Stepparenting can be difficult. Trying to figure out your role as a new parent in an already established family system is a challenge.
“It’s difficult for numerous reasons: experiencing divided loyalties between their own biological children and the stepchildren, the desire to be accepted, talking about how to raise the kids, and the list goes on,” Drake says. “Throw teenagers into the mix, and the challenges multiply.”
All of the above can result in symptoms of depression.
Research has shown a correlation with increased mental health challenges for stepparents compared with those who are parents in a first marriage.
In the book “Fertility, Living Arrangements, Care and Mobility,” the authors review a study that explores the connection between a stepparent and poor mental health.
The study suggests that “adults in stepfamilies were more likely to express ‘negative feelings’ and suffer from depression than those in first families.”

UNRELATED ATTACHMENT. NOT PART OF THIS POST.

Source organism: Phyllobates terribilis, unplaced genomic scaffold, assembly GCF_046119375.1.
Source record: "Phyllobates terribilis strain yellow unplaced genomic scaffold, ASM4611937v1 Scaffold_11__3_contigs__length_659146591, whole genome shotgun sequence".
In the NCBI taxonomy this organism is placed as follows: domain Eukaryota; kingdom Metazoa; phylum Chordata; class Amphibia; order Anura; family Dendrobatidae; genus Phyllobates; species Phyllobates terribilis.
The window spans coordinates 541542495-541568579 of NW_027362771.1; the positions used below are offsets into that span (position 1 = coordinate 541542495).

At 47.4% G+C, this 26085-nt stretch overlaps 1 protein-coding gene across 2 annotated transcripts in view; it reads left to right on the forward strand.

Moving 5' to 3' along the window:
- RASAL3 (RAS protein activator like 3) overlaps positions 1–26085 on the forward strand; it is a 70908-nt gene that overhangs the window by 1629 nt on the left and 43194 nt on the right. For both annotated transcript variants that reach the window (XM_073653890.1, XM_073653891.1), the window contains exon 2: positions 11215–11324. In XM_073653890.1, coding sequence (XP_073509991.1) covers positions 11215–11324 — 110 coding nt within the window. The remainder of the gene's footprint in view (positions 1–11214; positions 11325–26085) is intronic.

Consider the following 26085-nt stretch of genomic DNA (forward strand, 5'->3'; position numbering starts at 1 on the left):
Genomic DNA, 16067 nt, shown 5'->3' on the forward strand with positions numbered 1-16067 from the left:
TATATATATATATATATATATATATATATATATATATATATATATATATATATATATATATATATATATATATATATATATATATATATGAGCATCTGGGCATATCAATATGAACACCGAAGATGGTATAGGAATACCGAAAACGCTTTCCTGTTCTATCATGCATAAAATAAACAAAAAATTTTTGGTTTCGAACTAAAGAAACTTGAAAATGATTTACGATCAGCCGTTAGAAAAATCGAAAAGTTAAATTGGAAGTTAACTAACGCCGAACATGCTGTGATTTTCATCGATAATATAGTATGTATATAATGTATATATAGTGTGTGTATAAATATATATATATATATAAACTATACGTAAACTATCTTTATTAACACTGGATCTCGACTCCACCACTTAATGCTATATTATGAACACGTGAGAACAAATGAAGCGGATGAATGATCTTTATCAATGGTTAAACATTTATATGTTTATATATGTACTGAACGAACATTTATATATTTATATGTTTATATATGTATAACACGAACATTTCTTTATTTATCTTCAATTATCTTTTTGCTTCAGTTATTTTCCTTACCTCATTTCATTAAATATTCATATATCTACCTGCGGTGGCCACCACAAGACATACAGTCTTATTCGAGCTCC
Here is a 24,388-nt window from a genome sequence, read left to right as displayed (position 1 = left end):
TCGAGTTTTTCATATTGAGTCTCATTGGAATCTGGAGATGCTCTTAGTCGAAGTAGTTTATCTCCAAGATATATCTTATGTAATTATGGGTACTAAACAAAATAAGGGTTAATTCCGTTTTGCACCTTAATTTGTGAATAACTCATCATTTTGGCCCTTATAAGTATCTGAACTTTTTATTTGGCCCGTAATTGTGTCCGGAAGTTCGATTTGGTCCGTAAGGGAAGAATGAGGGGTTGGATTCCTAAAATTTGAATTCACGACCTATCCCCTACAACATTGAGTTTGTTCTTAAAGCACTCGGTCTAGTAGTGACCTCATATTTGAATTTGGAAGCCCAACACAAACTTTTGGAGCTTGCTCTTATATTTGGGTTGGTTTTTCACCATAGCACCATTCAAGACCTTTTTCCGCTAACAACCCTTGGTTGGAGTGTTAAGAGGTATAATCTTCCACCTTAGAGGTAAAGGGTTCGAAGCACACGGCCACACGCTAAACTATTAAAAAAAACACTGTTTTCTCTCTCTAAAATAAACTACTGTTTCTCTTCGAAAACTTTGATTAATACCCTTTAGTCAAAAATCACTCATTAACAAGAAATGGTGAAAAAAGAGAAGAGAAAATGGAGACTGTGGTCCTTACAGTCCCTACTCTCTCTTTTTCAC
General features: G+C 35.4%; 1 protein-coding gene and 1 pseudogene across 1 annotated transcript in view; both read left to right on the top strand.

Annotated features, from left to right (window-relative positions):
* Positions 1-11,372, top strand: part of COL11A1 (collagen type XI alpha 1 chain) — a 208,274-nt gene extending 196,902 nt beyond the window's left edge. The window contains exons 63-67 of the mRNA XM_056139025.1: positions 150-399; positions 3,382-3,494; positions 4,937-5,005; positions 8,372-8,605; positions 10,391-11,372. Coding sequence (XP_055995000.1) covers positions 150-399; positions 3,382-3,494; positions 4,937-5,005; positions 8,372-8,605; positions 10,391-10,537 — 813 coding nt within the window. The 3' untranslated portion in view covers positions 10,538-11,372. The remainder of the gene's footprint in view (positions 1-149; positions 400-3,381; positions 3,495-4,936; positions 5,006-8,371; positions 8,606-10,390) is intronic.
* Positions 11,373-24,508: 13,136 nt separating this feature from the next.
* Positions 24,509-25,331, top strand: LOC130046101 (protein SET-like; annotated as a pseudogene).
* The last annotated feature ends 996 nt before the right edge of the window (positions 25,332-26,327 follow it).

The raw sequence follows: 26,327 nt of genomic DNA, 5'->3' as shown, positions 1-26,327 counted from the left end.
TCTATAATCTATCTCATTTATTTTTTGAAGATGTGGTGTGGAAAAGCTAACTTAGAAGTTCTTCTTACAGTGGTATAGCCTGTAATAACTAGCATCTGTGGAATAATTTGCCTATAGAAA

In her book, “Stepmonster: A New Look at Why Real Stepmothers Think, Feel, and Act the Way We Do,” author Wednesday Martin, PhD, explains why stepmothering is the “perfect storm” for depression.
Risk factor 1: Isolation and alienation
Tension and conflict are byproducts when blending families. This can feel isolating for stepparents, whose circle of friends may not know how to relate to what they’re going through.
Risk factor 2: Rumination
When you’re isolated, it can lead to overthinking and overanalyzing.
Martin quotes Yale psychologist Susan Nolen-Hoeksema, PhD, who defined ruminative thinking as “a cycle of rethinking the past, worrying excessively about the future, not taking action, going over and over the same issues, letting concern spread to other issues until there’s an avalanche of concern and a feeling of being overwhelmed.”
Risk factor 3: Relational tendencies
Martin calls the stepfamily a “tinderbox of sorts” due to the stepparent’s relational tendencies with that of their spouse and the stepkids’ conflicting emotions.
Risk factor 4: Overcompensation and the need to ‘fix it’
“With the specter of the wicked stepmother floating above our heads, we are under enormous pressure to prove — to the world and to ourselves — that we are not corrupt or sadistic, that we are, in fact, good, even perfect and beyond reproach,” Martin writes.